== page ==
It was a busy day for the livestock contracts as the market had a lot of emotion to absorb given the volatile corn report.
The futures market closed higher (that’s a win), the only cash cattle that sold were those on the online auction (that’s a win) and boxed beef prices jumped significantly higher again Wednesday afternoon (that too is a win)! Even though corn prices shot higher, the live cattle market kept it’s cool and feedlots are unwilling to squander this week’s opportunity at higher cash cattle prices. The simple fact that the only cattle that have traded thus far in the week were those on the Fed Cattle Exchange is applause worthy, as feedlots are rallying together and sending strong signals to packers that steady prices aren’t going to cut it this week. April live cattle closed steady at $120.97, June live cattle closed $0.67 higher at $122.90 and August live cattle closed $0.72 higher at $121.97. Wednesday’s slaughter is estimated at 119,000 head, 2,000 head less than a week ago and 2,000 head more than a year ago.
The Fed Cattle Exchange Auction listed a total of 4,489 head, of which 1,160 actually sold, 3,329 head were listed as unsold, as they did not meet the reserve prices, that ranged from $116 to $120. Opening prices ranged from $115 to $118, high bids ranged from $115.50 to $118. The state by state breakdown looks like this: Kansas 110 total head, with 36 head sold at $116, 74 head went unsold; Nebraska 3,032 total head, with 951 head sold at $118, 1,943 head went unsold; Texas 1,347 total head, with 173 head sold at $116.50, 1,174 went head unsold.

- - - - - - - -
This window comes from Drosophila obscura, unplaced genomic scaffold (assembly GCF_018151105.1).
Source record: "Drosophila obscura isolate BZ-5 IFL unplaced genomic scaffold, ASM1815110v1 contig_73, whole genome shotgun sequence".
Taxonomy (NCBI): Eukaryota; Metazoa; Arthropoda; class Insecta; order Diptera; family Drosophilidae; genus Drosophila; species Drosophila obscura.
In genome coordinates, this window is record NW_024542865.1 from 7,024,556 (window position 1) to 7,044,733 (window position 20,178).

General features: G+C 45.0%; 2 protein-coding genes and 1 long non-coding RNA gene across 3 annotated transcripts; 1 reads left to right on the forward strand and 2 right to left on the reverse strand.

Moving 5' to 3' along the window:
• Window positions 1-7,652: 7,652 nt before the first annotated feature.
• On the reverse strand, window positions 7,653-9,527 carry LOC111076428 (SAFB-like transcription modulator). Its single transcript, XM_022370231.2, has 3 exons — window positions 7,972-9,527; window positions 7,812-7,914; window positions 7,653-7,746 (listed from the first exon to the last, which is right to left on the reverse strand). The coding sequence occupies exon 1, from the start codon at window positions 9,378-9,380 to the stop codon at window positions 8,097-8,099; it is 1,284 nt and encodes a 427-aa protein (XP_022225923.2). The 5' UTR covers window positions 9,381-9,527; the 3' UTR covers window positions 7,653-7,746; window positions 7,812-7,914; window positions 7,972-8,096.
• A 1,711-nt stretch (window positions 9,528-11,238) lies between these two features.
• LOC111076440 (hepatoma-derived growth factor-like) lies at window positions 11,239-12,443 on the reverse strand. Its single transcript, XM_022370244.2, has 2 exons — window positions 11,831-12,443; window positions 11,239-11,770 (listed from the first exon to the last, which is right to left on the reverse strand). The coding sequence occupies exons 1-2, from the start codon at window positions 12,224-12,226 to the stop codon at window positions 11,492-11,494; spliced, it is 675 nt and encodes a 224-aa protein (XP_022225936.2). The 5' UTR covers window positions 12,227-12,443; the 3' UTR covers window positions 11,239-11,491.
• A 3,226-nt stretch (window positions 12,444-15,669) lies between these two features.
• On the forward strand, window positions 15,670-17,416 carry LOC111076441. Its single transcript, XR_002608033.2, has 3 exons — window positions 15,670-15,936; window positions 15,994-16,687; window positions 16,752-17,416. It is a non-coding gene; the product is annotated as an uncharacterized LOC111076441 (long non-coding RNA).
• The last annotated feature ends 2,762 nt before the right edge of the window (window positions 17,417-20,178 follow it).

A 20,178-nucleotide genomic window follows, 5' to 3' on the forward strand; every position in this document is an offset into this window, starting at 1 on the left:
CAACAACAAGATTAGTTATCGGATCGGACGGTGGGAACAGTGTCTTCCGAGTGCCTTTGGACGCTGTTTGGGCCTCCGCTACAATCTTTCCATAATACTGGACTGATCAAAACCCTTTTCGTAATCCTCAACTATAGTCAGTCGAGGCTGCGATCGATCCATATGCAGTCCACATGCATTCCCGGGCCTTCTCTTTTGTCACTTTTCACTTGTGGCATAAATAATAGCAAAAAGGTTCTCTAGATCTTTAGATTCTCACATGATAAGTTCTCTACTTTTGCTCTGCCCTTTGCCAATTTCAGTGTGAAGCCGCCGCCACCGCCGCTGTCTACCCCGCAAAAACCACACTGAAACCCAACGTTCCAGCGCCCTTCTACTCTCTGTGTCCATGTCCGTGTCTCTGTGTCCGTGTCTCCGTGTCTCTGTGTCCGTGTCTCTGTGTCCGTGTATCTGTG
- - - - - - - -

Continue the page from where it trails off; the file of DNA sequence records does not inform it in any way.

Boxed beef prices are higher: choice up $2.29 ($247.12) and select up $2.21 ($238.13) with a movement of 116 loads (64.59 loads of choice, 19.16 loads of select, 16.55 loads of trim and 15.69 loads of ground beef).
THURSDAY’S CASH CATTLE CALL:
$3.00 to $4.00 higher. Feedlots have done a phenomenal job waiting the market out and pushing the bulk of this week’s trade to late in the week. With boxed beef prices rallying and packers running swift chain speeds, their need for cattle is substantial and feedlots intend to move this week’s market higher.
When corn prices jump limit high, the feeder cattle contracts are bound to take a beating. April feeders closed $2.95 lower at $143.87, May feeders closed $2.80 lower at $149.40 and August feeders closed $3.02 lower at $157.27. Thankfully, the live cattle market weathered the storm of Wednesday’s volatile corn market well and will hopefully continue to trade higher into Thursday and Friday.